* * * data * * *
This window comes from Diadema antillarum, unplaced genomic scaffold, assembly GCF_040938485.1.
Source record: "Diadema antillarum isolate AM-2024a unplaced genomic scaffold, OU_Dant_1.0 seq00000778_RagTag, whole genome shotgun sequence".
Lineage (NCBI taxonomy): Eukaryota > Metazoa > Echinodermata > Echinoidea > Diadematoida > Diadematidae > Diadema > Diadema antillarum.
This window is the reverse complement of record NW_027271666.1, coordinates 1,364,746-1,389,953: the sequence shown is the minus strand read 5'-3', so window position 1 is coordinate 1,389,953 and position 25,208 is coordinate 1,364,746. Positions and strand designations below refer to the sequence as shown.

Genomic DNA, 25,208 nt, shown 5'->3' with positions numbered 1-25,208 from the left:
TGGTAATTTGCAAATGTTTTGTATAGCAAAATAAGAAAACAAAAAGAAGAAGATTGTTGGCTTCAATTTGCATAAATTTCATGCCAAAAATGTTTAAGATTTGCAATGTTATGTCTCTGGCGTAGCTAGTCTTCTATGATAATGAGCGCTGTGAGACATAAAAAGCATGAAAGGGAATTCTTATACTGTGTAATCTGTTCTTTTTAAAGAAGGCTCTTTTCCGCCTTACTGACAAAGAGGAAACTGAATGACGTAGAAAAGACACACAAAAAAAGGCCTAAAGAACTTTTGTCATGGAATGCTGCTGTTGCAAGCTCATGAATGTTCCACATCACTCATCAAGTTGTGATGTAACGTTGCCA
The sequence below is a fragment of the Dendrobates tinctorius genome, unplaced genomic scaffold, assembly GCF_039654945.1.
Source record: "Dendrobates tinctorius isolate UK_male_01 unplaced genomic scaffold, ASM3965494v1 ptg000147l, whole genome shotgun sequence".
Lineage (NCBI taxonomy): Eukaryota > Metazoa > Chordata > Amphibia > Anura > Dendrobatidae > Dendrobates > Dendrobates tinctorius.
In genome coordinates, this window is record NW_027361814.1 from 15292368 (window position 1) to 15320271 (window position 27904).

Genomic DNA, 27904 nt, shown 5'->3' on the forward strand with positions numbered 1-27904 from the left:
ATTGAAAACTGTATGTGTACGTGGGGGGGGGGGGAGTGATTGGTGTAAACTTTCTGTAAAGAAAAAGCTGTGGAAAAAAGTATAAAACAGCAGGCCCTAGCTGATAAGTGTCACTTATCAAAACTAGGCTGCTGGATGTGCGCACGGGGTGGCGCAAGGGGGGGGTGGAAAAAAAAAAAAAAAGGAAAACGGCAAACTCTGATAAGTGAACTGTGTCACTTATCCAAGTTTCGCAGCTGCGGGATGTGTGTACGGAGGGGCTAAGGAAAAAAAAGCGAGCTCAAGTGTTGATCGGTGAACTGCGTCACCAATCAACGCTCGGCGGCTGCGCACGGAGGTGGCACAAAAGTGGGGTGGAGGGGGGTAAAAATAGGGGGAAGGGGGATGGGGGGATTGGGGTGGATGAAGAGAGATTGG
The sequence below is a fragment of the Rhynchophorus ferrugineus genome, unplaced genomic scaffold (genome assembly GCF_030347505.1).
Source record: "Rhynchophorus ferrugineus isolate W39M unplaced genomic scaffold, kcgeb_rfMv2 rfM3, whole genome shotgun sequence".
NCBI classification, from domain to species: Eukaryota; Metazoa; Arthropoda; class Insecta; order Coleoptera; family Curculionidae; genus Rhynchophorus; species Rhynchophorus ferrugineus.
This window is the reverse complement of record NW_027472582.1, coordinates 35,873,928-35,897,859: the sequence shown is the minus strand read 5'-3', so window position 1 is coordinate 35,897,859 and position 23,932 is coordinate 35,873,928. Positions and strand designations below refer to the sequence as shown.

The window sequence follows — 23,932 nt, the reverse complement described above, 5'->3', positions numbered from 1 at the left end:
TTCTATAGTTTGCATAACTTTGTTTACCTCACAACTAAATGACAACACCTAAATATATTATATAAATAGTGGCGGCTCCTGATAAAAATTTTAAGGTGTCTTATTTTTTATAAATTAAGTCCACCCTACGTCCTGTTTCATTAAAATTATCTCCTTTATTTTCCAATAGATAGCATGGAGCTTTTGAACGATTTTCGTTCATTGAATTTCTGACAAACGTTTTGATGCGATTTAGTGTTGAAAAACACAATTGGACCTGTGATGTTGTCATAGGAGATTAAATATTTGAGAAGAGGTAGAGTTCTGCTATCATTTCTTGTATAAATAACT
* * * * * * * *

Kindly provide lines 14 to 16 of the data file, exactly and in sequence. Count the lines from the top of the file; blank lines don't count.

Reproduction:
Source record: "Rhynchophorus ferrugineus isolate W39M unplaced genomic scaffold, kcgeb_rfMv2 rfM3, whole genome shotgun sequence".
NCBI classification, from domain to species: Eukaryota; Metazoa; Arthropoda; class Insecta; order Coleoptera; family Curculionidae; genus Rhynchophorus; species Rhynchophorus ferrugineus.
This window is the reverse complement of record NW_027472582.1, coordinates 35,873,928-35,897,859: the sequence shown is the minus strand read 5'-3', so window position 1 is coordinate 35,897,859 and position 23,932 is coordinate 35,873,928. Positions and strand designations below refer to the sequence as shown.